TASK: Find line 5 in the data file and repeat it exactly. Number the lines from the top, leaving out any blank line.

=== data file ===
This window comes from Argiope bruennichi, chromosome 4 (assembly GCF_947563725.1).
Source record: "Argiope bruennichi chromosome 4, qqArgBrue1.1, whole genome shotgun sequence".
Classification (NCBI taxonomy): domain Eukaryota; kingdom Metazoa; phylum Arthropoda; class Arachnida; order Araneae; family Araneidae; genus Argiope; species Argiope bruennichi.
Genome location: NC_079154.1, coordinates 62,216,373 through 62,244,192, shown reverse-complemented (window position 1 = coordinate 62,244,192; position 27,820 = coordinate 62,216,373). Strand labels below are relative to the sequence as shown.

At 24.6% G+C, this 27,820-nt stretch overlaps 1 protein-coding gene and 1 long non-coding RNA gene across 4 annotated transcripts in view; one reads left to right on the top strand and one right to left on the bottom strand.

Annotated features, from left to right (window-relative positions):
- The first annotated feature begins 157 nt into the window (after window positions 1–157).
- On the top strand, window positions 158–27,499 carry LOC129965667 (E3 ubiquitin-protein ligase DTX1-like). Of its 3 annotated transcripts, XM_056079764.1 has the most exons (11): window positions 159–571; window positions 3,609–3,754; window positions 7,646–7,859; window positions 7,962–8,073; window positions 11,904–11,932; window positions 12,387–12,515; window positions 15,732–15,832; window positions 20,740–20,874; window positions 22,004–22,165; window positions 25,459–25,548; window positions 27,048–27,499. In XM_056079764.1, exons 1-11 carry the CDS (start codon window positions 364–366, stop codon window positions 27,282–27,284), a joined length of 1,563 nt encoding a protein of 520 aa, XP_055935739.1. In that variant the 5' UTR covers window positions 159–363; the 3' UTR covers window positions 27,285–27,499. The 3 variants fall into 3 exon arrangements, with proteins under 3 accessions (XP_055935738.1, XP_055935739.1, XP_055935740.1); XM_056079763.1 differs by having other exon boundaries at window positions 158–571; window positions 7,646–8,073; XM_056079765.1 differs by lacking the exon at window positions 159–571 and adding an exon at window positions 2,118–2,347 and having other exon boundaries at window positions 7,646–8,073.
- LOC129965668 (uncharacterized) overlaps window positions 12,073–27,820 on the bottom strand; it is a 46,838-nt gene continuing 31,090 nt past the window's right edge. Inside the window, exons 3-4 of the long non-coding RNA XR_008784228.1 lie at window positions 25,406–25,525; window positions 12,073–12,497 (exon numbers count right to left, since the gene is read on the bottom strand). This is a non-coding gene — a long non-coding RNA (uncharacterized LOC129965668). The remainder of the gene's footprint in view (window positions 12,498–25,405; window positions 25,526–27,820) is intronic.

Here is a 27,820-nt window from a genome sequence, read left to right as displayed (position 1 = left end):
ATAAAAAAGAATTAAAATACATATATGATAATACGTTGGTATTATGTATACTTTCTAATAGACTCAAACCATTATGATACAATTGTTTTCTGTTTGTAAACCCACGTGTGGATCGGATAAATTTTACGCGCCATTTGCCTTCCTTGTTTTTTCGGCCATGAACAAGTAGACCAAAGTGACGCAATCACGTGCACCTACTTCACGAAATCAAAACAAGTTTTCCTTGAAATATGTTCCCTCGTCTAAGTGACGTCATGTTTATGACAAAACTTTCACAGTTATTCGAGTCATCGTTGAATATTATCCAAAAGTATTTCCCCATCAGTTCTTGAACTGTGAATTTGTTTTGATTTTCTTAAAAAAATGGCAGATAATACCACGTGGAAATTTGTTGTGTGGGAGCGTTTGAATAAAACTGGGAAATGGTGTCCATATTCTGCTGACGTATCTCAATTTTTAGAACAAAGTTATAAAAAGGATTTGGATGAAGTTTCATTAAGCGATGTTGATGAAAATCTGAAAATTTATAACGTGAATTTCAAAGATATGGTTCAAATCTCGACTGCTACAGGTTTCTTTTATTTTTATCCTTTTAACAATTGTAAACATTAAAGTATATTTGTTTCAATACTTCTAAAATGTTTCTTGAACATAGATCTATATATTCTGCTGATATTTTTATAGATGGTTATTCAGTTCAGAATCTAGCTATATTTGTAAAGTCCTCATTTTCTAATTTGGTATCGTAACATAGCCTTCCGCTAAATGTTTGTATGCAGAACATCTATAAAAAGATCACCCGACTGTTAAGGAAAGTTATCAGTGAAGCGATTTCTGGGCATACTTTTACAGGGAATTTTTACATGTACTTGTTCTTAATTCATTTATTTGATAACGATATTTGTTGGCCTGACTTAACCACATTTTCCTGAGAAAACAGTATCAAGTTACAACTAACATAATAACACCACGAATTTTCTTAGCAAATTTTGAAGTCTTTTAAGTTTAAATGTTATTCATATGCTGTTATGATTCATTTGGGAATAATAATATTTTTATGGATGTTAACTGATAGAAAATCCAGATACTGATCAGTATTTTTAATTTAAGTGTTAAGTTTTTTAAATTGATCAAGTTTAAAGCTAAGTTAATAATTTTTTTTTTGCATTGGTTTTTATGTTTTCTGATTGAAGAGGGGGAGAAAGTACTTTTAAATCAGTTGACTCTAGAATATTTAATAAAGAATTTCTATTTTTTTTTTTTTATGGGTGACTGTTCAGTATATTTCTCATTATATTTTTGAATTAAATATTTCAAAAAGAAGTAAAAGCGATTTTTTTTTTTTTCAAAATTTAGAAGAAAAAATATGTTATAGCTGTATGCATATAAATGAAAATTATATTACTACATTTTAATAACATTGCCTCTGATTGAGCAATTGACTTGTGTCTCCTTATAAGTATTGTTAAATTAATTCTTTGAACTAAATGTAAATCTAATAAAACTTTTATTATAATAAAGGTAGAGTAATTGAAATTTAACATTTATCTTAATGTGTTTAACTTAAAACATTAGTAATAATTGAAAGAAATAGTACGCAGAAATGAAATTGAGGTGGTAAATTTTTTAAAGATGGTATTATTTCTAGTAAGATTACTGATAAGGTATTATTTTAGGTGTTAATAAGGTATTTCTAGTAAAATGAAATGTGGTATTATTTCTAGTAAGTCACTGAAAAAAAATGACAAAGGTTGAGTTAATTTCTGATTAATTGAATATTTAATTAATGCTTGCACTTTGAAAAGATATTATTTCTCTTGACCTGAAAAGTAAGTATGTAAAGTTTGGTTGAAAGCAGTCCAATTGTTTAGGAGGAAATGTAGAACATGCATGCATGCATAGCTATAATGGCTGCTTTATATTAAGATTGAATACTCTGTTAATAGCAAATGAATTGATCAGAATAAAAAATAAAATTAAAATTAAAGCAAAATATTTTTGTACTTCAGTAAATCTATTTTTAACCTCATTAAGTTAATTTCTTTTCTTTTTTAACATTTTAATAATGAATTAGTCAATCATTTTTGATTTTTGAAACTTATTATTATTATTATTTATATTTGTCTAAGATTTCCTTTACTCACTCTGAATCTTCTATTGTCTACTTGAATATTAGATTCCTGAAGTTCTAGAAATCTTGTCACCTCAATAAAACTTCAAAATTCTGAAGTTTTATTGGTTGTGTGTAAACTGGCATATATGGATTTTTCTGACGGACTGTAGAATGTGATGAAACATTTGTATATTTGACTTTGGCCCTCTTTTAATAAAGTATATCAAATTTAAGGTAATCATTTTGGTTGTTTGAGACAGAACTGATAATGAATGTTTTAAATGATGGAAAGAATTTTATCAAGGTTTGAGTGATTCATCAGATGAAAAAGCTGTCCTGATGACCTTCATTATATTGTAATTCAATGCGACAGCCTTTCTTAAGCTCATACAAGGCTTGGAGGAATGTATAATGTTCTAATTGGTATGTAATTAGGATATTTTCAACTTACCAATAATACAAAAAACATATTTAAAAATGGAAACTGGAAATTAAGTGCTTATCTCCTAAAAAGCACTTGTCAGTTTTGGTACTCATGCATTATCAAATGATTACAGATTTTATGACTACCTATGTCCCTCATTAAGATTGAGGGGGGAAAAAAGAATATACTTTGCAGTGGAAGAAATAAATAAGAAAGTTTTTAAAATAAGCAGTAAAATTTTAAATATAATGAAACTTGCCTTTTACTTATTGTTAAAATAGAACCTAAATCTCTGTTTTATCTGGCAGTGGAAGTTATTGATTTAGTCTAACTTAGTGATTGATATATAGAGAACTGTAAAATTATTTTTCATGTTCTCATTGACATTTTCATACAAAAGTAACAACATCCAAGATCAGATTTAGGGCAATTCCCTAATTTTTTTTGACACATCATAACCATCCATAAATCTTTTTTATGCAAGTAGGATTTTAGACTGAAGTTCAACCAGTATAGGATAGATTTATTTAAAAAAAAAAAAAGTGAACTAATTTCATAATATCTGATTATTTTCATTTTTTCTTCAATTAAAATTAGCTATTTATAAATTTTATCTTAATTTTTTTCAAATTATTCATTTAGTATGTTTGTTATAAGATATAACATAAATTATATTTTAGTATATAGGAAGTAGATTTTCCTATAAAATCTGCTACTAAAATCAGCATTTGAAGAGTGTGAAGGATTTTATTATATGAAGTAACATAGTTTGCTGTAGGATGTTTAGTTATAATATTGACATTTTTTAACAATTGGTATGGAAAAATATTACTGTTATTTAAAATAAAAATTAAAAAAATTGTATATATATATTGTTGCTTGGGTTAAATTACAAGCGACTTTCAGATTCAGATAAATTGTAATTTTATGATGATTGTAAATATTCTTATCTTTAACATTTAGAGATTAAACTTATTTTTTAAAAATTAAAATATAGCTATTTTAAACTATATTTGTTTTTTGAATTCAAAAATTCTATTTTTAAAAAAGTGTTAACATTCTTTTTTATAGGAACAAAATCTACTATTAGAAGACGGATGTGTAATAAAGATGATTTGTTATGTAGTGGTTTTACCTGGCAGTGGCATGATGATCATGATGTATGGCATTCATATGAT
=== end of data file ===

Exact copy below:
At 24.6% G+C, this 27,820-nt stretch overlaps 1 protein-coding gene and 1 long non-coding RNA gene across 4 annotated transcripts in view; one reads left to right on the top strand and one right to left on the bottom strand.